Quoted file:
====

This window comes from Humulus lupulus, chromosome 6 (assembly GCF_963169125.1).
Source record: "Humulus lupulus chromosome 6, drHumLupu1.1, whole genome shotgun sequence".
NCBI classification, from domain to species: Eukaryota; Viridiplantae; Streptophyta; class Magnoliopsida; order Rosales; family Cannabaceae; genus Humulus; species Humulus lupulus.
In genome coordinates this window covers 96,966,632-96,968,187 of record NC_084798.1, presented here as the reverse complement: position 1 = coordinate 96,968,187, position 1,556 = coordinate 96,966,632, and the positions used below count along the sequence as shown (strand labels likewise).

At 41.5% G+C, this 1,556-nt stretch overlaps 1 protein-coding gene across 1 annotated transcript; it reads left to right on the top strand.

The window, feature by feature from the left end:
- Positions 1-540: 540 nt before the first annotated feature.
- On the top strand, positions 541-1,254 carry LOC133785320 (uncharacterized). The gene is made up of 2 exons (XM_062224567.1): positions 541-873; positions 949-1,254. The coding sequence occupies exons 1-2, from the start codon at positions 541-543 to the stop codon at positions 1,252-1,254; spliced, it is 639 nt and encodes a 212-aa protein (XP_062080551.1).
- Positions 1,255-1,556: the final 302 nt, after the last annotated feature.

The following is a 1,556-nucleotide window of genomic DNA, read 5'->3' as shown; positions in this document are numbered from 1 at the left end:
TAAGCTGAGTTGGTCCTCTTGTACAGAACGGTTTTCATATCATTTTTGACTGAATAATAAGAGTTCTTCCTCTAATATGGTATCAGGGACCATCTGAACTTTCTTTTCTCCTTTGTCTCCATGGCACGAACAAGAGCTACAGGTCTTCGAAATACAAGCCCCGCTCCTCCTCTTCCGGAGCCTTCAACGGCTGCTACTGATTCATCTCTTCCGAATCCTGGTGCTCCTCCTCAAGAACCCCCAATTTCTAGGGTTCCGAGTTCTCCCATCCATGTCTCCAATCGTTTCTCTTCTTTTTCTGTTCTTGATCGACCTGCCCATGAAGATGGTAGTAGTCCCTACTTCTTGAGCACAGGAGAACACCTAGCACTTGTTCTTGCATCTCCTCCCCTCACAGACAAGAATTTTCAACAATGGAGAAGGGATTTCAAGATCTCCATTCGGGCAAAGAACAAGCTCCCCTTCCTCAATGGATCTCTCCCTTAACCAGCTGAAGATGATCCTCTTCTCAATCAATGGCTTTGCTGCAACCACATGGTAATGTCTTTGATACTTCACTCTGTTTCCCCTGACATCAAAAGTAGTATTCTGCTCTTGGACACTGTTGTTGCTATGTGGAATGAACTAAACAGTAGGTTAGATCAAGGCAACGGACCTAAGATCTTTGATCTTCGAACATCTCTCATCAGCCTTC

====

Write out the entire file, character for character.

This window comes from Humulus lupulus, chromosome 6 (assembly GCF_963169125.1).
Source record: "Humulus lupulus chromosome 6, drHumLupu1.1, whole genome shotgun sequence".
NCBI classification, from domain to species: Eukaryota; Viridiplantae; Streptophyta; class Magnoliopsida; order Rosales; family Cannabaceae; genus Humulus; species Humulus lupulus.
In genome coordinates this window covers 96,966,632-96,968,187 of record NC_084798.1, presented here as the reverse complement: position 1 = coordinate 96,968,187, position 1,556 = coordinate 96,966,632, and the positions used below count along the sequence as shown (strand labels likewise).

At 41.5% G+C, this 1,556-nt stretch overlaps 1 protein-coding gene across 1 annotated transcript; it reads left to right on the top strand.

The window, feature by feature from the left end:
- Positions 1-540: 540 nt before the first annotated feature.
- On the top strand, positions 541-1,254 carry LOC133785320 (uncharacterized). The gene is made up of 2 exons (XM_062224567.1): positions 541-873; positions 949-1,254. The coding sequence occupies exons 1-2, from the start codon at positions 541-543 to the stop codon at positions 1,252-1,254; spliced, it is 639 nt and encodes a 212-aa protein (XP_062080551.1).
- Positions 1,255-1,556: the final 302 nt, after the last annotated feature.

The following is a 1,556-nucleotide window of genomic DNA, read 5'->3' as shown; positions in this document are numbered from 1 at the left end:
TAAGCTGAGTTGGTCCTCTTGTACAGAACGGTTTTCATATCATTTTTGACTGAATAATAAGAGTTCTTCCTCTAATATGGTATCAGGGACCATCTGAACTTTCTTTTCTCCTTTGTCTCCATGGCACGAACAAGAGCTACAGGTCTTCGAAATACAAGCCCCGCTCCTCCTCTTCCGGAGCCTTCAACGGCTGCTACTGATTCATCTCTTCCGAATCCTGGTGCTCCTCCTCAAGAACCCCCAATTTCTAGGGTTCCGAGTTCTCCCATCCATGTCTCCAATCGTTTCTCTTCTTTTTCTGTTCTTGATCGACCTGCCCATGAAGATGGTAGTAGTCCCTACTTCTTGAGCACAGGAGAACACCTAGCACTTGTTCTTGCATCTCCTCCCCTCACAGACAAGAATTTTCAACAATGGAGAAGGGATTTCAAGATCTCCATTCGGGCAAAGAACAAGCTCCCCTTCCTCAATGGATCTCTCCCTTAACCAGCTGAAGATGATCCTCTTCTCAATCAATGGCTTTGCTGCAACCACATGGTAATGTCTTTGATACTTCACTCTGTTTCCCCTGACATCAAAAGTAGTATTCTGCTCTTGGACACTGTTGTTGCTATGTGGAATGAACTAAACAGTAGGTTAGATCAAGGCAACGGACCTAAGATCTTTGATCTTCGAACATCTCTCATCAGCCTTC